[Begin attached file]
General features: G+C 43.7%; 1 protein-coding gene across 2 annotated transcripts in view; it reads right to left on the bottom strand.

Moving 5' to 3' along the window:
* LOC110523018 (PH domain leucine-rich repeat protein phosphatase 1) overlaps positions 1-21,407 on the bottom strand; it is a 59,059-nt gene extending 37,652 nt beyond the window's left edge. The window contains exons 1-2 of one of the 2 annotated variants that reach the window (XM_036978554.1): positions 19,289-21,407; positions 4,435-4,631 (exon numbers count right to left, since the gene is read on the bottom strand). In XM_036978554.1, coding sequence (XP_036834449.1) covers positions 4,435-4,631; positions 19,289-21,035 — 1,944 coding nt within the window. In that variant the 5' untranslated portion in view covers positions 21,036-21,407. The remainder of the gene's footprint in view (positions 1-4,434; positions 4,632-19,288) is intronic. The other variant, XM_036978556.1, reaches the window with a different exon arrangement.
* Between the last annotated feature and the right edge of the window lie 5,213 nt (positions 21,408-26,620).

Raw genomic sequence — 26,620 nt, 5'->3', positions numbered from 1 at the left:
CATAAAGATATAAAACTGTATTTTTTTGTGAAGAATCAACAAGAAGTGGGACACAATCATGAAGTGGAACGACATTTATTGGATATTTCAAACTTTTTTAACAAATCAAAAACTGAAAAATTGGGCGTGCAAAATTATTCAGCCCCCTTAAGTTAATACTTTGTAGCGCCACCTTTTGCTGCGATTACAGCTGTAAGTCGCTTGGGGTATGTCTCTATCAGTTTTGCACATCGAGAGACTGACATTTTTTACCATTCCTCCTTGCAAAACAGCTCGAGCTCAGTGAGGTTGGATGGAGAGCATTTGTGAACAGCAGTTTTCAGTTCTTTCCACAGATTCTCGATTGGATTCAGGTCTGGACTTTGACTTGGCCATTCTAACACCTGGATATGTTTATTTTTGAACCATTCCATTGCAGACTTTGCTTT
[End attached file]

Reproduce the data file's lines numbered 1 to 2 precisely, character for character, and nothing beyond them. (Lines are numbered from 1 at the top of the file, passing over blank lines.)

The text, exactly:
General features: G+C 43.7%; 1 protein-coding gene across 2 annotated transcripts in view; it reads right to left on the bottom strand.

Moving 5' to 3' along the window: